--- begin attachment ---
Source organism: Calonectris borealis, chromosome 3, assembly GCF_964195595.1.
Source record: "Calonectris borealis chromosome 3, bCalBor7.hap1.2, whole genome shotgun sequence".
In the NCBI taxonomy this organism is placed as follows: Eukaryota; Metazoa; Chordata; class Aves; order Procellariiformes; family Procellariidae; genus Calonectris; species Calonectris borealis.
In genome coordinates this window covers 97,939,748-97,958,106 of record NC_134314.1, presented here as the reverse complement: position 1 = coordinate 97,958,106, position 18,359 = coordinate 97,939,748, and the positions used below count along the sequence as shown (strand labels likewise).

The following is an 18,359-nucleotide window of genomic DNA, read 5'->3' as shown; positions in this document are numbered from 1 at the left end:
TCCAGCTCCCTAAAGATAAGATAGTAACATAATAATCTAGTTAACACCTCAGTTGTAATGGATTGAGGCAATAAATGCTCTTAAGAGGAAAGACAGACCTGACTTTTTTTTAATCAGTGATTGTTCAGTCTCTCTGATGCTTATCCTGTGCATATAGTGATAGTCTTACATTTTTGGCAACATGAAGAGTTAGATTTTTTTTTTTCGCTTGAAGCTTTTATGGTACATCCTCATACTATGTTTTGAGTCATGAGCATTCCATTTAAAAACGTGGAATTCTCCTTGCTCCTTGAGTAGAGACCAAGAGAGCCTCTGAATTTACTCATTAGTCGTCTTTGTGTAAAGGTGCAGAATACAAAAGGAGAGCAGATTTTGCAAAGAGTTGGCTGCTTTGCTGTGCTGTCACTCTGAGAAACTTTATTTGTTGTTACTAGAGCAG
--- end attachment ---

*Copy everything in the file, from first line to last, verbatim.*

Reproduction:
Source organism: Calonectris borealis, chromosome 3, assembly GCF_964195595.1.
Source record: "Calonectris borealis chromosome 3, bCalBor7.hap1.2, whole genome shotgun sequence".
In the NCBI taxonomy this organism is placed as follows: Eukaryota; Metazoa; Chordata; class Aves; order Procellariiformes; family Procellariidae; genus Calonectris; species Calonectris borealis.
In genome coordinates this window covers 97,939,748-97,958,106 of record NC_134314.1, presented here as the reverse complement: position 1 = coordinate 97,958,106, position 18,359 = coordinate 97,939,748, and the positions used below count along the sequence as shown (strand labels likewise).

The following is an 18,359-nucleotide window of genomic DNA, read 5'->3' as shown; positions in this document are numbered from 1 at the left end:
TCCAGCTCCCTAAAGATAAGATAGTAACATAATAATCTAGTTAACACCTCAGTTGTAATGGATTGAGGCAATAAATGCTCTTAAGAGGAAAGACAGACCTGACTTTTTTTTAATCAGTGATTGTTCAGTCTCTCTGATGCTTATCCTGTGCATATAGTGATAGTCTTACATTTTTGGCAACATGAAGAGTTAGATTTTTTTTTTTCGCTTGAAGCTTTTATGGTACATCCTCATACTATGTTTTGAGTCATGAGCATTCCATTTAAAAACGTGGAATTCTCCTTGCTCCTTGAGTAGAGACCAAGAGAGCCTCTGAATTTACTCATTAGTCGTCTTTGTGTAAAGGTGCAGAATACAAAAGGAGAGCAGATTTTGCAAAGAGTTGGCTGCTTTGCTGTGCTGTCACTCTGAGAAACTTTATTTGTTGTTACTAGAGCAG